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Problem 1.

The following balance sheet has been submitted to you by an inexperienced


bookkeeper. List your suggestions for improvements in the format of the balance sheet.
Consider both terminology deficiencies as well as classification inaccuracies.

Densen Industries, Inc.


Balance Sheet
For the Period Ended 12/31/17

Assets

Fixed Assets—Tangible
Equipment P110,000
Less: reserve for depreciation (40,000) P 70,000
Factory supplies 22,000
Land and buildings 400,000
Less: reserve for depreciation (150,000) 250,000
Plant site held for future use 90,000 P 432,000
Current Assets
Accounts receivable 175,000
Cash 80,000
Inventory 220,000
Treasury stock (at cost) 20,000 495,000
Fixed Assets--Intangible
Goodwill 80,000
Notes receivable 40,000
Patents 26,000 146,000
Deferred Charges
Advances to salespersons 60,000
Prepaid rent 27,000
Returnable containers 75,000 162,000
TOTAL ASSETS P1,235,000
Liabilities
Current Liabilities
Accounts payable P140,000
Allowance for doubtful accounts 8,000
Common stock dividend distributable 35,000
Income taxes payable 42,000
Sales taxes payable 17,000 P 242,000
Long-Term Liabilities, 5% debenture bonds, due 2010 500,000
Reserve for contingencies 150,000 650,000
TOTAL LIABILITIES 892,000
Equity
Capital stock, P10.00 par value, issued 12,000 shares with
60 shares held as treasury stock P150,000
Capital surplus 90,000
Dividends paid (20,000)
Earned surplus 123,000
TOTAL EQUITY 343,000
TOTAL LIABILITIES AND EQUITY P1,235,000

Note 1. The reserve for contingencies has been created by charges to earned surplus and has
been established to provide a cushion for future uncertainties.
Note 2. The inventory account includes only items physically present at the main plant and
warehouse. Items located at the company's branch sales office amounting to P40,000
are excluded since the company has consistently followed this procedure for many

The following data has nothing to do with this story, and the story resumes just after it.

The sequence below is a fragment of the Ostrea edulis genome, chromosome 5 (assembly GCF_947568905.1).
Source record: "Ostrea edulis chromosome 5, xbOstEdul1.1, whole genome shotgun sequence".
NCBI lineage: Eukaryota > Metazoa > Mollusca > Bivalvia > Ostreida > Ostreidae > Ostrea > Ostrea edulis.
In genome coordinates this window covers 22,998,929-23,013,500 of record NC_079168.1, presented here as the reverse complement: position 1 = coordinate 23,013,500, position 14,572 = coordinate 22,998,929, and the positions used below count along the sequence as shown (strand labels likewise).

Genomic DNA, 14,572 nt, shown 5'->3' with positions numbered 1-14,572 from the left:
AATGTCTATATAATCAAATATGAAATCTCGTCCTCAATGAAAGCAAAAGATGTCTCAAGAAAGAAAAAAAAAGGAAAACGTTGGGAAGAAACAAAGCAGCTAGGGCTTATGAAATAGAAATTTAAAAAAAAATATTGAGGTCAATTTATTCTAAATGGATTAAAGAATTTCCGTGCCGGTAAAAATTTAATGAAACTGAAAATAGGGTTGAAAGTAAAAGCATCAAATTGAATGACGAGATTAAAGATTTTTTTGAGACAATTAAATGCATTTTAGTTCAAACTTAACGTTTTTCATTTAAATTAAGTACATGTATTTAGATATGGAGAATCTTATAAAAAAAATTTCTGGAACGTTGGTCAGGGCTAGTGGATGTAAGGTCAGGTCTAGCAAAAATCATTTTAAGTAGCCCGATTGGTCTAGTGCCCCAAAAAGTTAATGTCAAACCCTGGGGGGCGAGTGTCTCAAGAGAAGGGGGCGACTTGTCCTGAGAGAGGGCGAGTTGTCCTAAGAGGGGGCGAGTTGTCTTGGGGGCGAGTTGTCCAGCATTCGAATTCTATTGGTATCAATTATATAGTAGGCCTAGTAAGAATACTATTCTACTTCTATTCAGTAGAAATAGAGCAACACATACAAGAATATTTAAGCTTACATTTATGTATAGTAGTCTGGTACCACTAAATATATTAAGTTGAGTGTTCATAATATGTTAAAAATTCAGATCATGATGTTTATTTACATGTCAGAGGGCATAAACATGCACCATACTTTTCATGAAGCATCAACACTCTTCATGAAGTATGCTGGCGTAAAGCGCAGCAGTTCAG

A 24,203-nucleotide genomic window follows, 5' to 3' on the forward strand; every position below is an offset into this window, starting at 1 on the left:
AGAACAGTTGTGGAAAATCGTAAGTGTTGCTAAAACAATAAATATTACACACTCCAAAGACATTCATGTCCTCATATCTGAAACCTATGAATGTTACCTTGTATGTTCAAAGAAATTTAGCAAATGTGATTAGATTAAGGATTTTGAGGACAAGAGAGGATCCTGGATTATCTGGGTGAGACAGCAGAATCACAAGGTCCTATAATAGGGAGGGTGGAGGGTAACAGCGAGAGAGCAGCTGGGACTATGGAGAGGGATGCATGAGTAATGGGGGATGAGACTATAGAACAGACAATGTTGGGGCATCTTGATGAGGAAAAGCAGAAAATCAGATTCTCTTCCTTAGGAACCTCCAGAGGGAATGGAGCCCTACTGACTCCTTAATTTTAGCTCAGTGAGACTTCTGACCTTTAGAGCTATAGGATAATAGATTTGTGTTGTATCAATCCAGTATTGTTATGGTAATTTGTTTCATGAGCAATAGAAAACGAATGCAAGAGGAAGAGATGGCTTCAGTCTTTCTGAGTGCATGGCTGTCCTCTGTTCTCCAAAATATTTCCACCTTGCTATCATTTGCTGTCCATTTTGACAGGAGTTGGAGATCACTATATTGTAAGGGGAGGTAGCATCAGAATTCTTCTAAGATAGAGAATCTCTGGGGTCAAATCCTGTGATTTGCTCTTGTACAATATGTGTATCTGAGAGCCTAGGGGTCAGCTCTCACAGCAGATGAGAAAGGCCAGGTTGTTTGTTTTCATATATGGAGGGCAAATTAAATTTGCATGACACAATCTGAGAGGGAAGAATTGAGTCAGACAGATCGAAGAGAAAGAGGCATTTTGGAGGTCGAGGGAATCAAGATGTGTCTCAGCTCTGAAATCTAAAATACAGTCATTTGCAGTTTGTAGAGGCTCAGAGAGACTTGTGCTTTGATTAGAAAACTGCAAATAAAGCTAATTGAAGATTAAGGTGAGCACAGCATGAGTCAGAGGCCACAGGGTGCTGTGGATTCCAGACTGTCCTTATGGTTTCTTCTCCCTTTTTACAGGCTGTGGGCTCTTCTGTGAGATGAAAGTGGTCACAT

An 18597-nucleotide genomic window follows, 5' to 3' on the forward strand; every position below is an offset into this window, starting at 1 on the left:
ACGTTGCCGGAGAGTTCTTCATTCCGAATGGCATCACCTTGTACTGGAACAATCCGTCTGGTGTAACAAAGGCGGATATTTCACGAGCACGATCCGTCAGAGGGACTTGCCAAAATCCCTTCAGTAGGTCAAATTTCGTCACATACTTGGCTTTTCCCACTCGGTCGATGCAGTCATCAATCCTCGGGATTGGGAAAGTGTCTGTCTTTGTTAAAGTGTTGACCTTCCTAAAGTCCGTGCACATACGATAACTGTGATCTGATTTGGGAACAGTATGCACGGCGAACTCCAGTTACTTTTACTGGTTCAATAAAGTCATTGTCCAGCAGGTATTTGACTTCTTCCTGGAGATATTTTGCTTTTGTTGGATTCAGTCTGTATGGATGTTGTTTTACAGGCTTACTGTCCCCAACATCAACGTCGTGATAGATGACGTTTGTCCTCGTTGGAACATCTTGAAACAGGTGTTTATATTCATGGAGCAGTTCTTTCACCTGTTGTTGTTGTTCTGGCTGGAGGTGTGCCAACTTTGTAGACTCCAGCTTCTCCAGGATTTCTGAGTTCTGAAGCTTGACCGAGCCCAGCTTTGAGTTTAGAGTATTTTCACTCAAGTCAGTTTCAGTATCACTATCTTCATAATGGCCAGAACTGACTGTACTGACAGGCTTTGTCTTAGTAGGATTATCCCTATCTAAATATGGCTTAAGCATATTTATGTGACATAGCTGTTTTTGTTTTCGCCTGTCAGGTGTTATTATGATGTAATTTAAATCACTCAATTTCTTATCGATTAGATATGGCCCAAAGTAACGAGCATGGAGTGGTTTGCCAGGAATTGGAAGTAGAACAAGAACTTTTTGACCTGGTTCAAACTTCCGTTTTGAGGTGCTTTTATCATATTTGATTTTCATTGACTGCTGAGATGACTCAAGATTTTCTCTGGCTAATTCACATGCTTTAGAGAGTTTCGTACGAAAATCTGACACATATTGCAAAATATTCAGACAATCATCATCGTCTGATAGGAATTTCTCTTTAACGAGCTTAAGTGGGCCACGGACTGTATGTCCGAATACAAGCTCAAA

years.
Problem 2. The controller for Grant Corporation is concerned about certain business
transactions that the company experienced during 2018. The controller, after discussing these
matters with various individuals, has come to you for advice. The transactions at issue are
presented below.

1. The company has decided to switch from the direct write-off method in accounting for bad
debt expense to the percentage-of-sales approach. Assume that Grant Corporation has
recognized bad debt expense as the receivables have actually become uncollectible in the
following way:
2017 2018
From 2017 sales 31,800 12,000
From 2018 sales 45,000

The controller estimates that an additional P65,400 will be charged off in 2009: P11,400
applicable to 2017 sales and P54,000 to 2018 sales.

2. Inventory has been shipped on consignment. These transactions have been recorded as
ordinary sales and billed as such on account. At December 31, 2018, inventory billed and in
the hands of consignees amounted to P400,000. The percentage markup on selling price is
20%. Assume that consigned inventory is sold the following year. The company uses the
perpetual inventory system.

3. During the current year, the company sold P600,000 of goods on the installment basis. The
cost of sales associated with these goods sold is P420,000. The company inadvertently
handled these sales and related costs as part of the regular sales transactions. Cash of
P172,000, including a down payment of P60,000, was collected on these installment sales
during the current year. Due to questionable collectibility, the installment method was
considered appropriate.

Instructions
(a) Assume that Grant Corporation reported net income of P1,000,000 for 2018. Present a
schedule showing the corrected net income after reviewing the above transactions.
(b) Prepare the journal entries necessary at December 31, 2018, assuming that the books
have been closed.